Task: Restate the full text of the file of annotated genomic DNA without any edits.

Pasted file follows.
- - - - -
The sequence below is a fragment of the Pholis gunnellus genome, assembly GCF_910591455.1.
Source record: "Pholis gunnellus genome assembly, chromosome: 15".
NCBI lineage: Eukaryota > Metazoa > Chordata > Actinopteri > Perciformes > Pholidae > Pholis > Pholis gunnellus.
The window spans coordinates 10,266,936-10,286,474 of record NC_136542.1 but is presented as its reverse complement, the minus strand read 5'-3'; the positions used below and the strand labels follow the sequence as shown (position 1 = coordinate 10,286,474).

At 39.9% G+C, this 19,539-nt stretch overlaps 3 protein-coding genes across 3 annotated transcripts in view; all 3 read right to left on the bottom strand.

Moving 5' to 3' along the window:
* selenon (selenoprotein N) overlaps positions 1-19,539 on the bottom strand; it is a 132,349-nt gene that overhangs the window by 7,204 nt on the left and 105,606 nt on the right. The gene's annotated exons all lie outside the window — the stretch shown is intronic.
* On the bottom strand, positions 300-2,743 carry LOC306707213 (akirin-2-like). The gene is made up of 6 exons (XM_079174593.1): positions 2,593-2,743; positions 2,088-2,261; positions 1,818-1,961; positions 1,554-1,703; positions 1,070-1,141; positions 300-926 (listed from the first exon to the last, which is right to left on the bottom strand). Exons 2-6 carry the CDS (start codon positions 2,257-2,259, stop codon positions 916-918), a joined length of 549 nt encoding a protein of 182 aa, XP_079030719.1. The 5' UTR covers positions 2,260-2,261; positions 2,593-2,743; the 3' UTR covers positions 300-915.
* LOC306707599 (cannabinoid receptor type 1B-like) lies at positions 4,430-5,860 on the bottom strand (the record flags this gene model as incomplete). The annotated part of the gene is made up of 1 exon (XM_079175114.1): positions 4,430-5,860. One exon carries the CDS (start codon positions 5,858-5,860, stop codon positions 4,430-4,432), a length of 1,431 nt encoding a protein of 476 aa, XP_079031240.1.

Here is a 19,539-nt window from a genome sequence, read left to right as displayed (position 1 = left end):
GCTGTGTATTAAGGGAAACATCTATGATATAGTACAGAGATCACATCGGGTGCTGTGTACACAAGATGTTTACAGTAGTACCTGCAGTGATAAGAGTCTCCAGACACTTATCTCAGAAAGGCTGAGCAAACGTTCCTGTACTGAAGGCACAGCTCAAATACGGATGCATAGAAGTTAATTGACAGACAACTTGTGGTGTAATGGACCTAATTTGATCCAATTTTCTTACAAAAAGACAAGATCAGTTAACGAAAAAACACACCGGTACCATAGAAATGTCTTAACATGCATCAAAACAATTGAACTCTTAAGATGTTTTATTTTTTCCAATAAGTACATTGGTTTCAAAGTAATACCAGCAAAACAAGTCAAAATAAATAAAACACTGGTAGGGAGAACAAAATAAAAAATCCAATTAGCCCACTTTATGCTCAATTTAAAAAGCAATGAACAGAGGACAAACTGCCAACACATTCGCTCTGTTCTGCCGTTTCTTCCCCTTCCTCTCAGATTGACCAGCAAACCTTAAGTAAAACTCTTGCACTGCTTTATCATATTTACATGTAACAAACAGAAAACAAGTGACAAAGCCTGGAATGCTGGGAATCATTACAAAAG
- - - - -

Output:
The sequence below is a fragment of the Pholis gunnellus genome, assembly GCF_910591455.1.
Source record: "Pholis gunnellus genome assembly, chromosome: 15".
NCBI lineage: Eukaryota > Metazoa > Chordata > Actinopteri > Perciformes > Pholidae > Pholis > Pholis gunnellus.
The window spans coordinates 10,266,936-10,286,474 of record NC_136542.1 but is presented as its reverse complement, the minus strand read 5'-3'; the positions used below and the strand labels follow the sequence as shown (position 1 = coordinate 10,286,474).

At 39.9% G+C, this 19,539-nt stretch overlaps 3 protein-coding genes across 3 annotated transcripts in view; all 3 read right to left on the bottom strand.

Moving 5' to 3' along the window:
* selenon (selenoprotein N) overlaps positions 1-19,539 on the bottom strand; it is a 132,349-nt gene that overhangs the window by 7,204 nt on the left and 105,606 nt on the right. The gene's annotated exons all lie outside the window — the stretch shown is intronic.
* On the bottom strand, positions 300-2,743 carry LOC306707213 (akirin-2-like). The gene is made up of 6 exons (XM_079174593.1): positions 2,593-2,743; positions 2,088-2,261; positions 1,818-1,961; positions 1,554-1,703; positions 1,070-1,141; positions 300-926 (listed from the first exon to the last, which is right to left on the bottom strand). Exons 2-6 carry the CDS (start codon positions 2,257-2,259, stop codon positions 916-918), a joined length of 549 nt encoding a protein of 182 aa, XP_079030719.1. The 5' UTR covers positions 2,260-2,261; positions 2,593-2,743; the 3' UTR covers positions 300-915.
* LOC306707599 (cannabinoid receptor type 1B-like) lies at positions 4,430-5,860 on the bottom strand (the record flags this gene model as incomplete). The annotated part of the gene is made up of 1 exon (XM_079175114.1): positions 4,430-5,860. One exon carries the CDS (start codon positions 5,858-5,860, stop codon positions 4,430-4,432), a length of 1,431 nt encoding a protein of 476 aa, XP_079031240.1.

Here is a 19,539-nt window from a genome sequence, read left to right as displayed (position 1 = left end):
GCTGTGTATTAAGGGAAACATCTATGATATAGTACAGAGATCACATCGGGTGCTGTGTACACAAGATGTTTACAGTAGTACCTGCAGTGATAAGAGTCTCCAGACACTTATCTCAGAAAGGCTGAGCAAACGTTCCTGTACTGAAGGCACAGCTCAAATACGGATGCATAGAAGTTAATTGACAGACAACTTGTGGTGTAATGGACCTAATTTGATCCAATTTTCTTACAAAAAGACAAGATCAGTTAACGAAAAAACACACCGGTACCATAGAAATGTCTTAACATGCATCAAAACAATTGAACTCTTAAGATGTTTTATTTTTTCCAATAAGTACATTGGTTTCAAAGTAATACCAGCAAAACAAGTCAAAATAAATAAAACACTGGTAGGGAGAACAAAATAAAAAATCCAATTAGCCCACTTTATGCTCAATTTAAAAAGCAATGAACAGAGGACAAACTGCCAACACATTCGCTCTGTTCTGCCGTTTCTTCCCCTTCCTCTCAGATTGACCAGCAAACCTTAAGTAAAACTCTTGCACTGCTTTATCATATTTACATGTAACAAACAGAAAACAAGTGACAAAGCCTGGAATGCTGGGAATCATTACAAAAG